Dear Abby Dilemma

Last week a woman wrote in to Dear Abby with an interesting dilemma:

Dear Abby: My husband gave me a diamond and sapphire ring for our anniversary. Because it was too large, I took it to a jeweler, who asked me where it came from. When I asked the jeweler why he asked, he informed me that the sapphire was synthetic and the "diamonds" were cubic zirconia. I'm not certain whether to tell my husband. I don't want him to think I don't like the ring. It is beautiful, and I will love wearing it regardless. However, if he bought the ring thinking it was the real McCoy, he may have spent a lot more on it than it is worth. Because my husband has always given me exquisite jewelry, I suspect he doesn't know. Should I share this information with him or keep my mouth shut? - Stuck in Stone Mountain, Ga.

Dear Stuck: Tell your husband that you took the ring to the jeweler to have it sized and what he told you. Assure your husband that you love it and want to keep it "regardless." He may have bought it from the Home Shopping Network or he may have been taken advantage of. Either way, it will clear the air.

I suspect Stuck in Stone Mountain made two false statements in her letter. First, I doubt she took the ring to the jeweler because she thought "it was too large." She wanted to know if it was real. Second, there's no way that she thinks "he doesn't know." She's sure that he knows and is dying to let him know that she knows. (But my wife says I'm being too cynical and thinks the woman might really be concerned that her husband got ripped off... as opposed to being concerned that he was trying to slip a cheap gift past her.)


Posted on Tue Sep 06, 2005


If it was my girlfriend, I know what would be on her mind. With her, everything boils down to the cost.
Posted by Stinky Pete  in  UK  on  Wed Sep 07, 2005  at  04:50 AM
Despite the fact that my wife thinkd me stupid enough to be taken advantage of, she'll still hold me responsible and one way or another want something as expensive, or more expensive, like a car, a holiday etc. And yes, I can call myself one lucky bastard if I'm ever to be allowed to drive the car, or escort her on her holiday.
Posted by Jerry S  on  Wed Sep 07, 2005  at  04:55 AM
I dunno, I can believe it's a real situation. I actually have to get my engagement ring repaired, and will be taking it into a jeweler's shop this month...If I should learn it's not a diamond, I would tell my husband. Since it belonged to his mother's family it doesn't matter how real it is, b/c it still has sentimental value for him. And for ME, it was the ring that he proposed with - it would still be special.
Posted by Maegan  in  Tampa, FL - USA  on  Wed Sep 07, 2005  at  05:29 AM any case, I bet about 80% of those (Dear Abby letters) are fake.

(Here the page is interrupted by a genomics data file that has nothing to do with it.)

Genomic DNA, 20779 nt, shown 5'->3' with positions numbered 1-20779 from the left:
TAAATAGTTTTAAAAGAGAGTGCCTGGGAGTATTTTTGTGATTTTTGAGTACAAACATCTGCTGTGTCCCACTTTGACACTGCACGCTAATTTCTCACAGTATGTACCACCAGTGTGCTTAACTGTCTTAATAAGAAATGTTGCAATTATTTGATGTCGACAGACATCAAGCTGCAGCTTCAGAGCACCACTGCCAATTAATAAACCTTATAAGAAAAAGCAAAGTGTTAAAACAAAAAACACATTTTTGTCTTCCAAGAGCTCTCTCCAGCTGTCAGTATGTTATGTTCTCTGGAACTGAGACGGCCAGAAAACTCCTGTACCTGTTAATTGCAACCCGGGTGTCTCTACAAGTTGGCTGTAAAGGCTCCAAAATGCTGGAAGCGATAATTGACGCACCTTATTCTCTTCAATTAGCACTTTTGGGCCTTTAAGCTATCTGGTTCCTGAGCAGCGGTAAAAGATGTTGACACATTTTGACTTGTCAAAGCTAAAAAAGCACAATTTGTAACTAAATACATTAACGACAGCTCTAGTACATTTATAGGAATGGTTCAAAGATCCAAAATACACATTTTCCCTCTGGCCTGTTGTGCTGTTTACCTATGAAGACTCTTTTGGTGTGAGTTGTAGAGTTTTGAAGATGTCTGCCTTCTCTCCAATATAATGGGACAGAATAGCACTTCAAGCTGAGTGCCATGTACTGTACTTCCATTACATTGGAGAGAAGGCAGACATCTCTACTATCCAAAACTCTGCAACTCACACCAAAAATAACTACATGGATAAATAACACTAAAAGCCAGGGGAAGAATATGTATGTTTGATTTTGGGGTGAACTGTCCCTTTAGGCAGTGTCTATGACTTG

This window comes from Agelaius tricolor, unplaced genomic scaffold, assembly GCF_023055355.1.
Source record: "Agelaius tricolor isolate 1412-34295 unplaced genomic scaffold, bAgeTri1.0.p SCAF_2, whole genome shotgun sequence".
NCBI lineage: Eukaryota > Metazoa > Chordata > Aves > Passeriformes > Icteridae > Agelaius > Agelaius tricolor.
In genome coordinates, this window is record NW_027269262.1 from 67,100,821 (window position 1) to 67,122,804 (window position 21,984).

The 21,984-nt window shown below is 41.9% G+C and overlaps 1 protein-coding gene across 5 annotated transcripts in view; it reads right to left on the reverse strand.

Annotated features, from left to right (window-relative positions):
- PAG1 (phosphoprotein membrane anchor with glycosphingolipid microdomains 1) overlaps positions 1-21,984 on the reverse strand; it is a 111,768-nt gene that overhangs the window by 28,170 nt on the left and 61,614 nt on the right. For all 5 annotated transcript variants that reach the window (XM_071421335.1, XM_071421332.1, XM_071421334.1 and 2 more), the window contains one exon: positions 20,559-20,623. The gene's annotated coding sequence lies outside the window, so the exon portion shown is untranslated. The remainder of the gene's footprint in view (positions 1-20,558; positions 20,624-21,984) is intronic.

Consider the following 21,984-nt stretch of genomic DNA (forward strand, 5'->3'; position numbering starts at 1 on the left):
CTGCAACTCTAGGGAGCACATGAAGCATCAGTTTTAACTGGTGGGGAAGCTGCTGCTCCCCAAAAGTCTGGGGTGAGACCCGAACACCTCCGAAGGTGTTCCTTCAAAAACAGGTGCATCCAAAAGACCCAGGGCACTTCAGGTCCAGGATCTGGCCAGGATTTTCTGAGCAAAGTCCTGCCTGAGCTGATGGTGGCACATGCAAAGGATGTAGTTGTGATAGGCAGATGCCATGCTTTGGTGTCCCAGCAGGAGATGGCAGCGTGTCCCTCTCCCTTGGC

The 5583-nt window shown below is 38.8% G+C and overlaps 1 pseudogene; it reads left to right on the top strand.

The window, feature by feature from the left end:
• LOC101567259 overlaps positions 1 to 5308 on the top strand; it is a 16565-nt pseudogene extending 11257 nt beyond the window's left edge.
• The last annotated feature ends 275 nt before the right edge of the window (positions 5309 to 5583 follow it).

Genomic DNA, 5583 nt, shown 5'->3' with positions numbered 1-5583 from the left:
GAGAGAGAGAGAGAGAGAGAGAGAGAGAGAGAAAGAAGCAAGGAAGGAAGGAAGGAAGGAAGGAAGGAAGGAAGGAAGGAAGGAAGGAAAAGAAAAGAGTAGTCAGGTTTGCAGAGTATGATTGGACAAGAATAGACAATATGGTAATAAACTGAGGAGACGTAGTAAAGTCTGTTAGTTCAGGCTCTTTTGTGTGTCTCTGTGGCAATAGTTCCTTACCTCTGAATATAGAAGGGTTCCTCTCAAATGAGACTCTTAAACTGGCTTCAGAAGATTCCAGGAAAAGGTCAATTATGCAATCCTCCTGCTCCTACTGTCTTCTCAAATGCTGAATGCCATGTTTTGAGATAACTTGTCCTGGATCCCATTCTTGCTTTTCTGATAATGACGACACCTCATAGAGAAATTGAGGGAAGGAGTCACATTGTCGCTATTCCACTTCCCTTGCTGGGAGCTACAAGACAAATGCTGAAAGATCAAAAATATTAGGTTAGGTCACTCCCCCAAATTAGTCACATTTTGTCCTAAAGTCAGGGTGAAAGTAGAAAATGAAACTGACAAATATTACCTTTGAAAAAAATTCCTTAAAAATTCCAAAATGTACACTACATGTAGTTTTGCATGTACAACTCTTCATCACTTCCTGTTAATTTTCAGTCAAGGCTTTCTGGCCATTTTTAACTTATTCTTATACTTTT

Posted by Maegan  in  Tampa, FL - USA  on  Wed Sep 07, 2005  at  05:30 AM
I'm pretty sure this letter has been printed before.
Posted by Katey  on  Wed Sep 07, 2005  at  07:17 AM
The truth of the matter is, all diamond rings have only sentimental value (unless you're planning to use yours to cut glass).
Diamonds are valuable because people think they are. If we had the same sorts of emotions about, say, graphite, everybody would getting their pencil leads appraised.
Posted by Big Gary in the kitchen  in  Dallas, Texas  on  Wed Sep 07, 2005  at  04:51 PM
She also could have been taking it to a jeweler to get it resized - she did say it was too large, after all. And it's definitely possible her husband didn't know it wasn't real. The ring my fiancee gave me was supposed to be a Mt. St. Helens emerald. It was actually something more akin to obsidian and was "emerald cut".
Posted by Jess  on  Wed Sep 07, 2005  at  07:58 PM
True. Precious objects are valuable because of their rarity. Gold actually is rather hard to come by, as are rubies, emeralds, and sapphires. But diamonds--they are just carbon, and they are actually rather common.

After all, there is no park in Arkansas where you can dig for your own rubies. There is such a place where you can dig for diamonds.

Diamonds are actually much more common than they are valued as being. If market forces were left to it, you could get a ring-quality diamond for about two hundred bucks.

But the evil, evil Debeers corporation fixed that many years ago. Anyone who mines diamonds is forced to sign on to the Debeers cartel, which controls how many diamonds you can put on the market. This keeps the number of diamonds few enough that they stay valuable. Meanwhile, there are vaults in Africa and especially Russia that are full to the roof with diamonds, Scrooge McDuck style--that cannot be sold. They just sit there forever, so Debeers can turn mighty profits.

Do you know where the tradition of giving diamond wedding and engagement rings comes from? Debeers invented both, whole-cloth, in the first half of the 20th century, much the same way Hallmark invented all those holidays to sell their cards. Honest.

Bastards, aren't they?

I made up my mind a long time ago--when I give a woman a ring, it will be set with either a ruby or an emerald. If I'm going to pay for a precious stone, it had damn well better be precious, not just tightly marketed.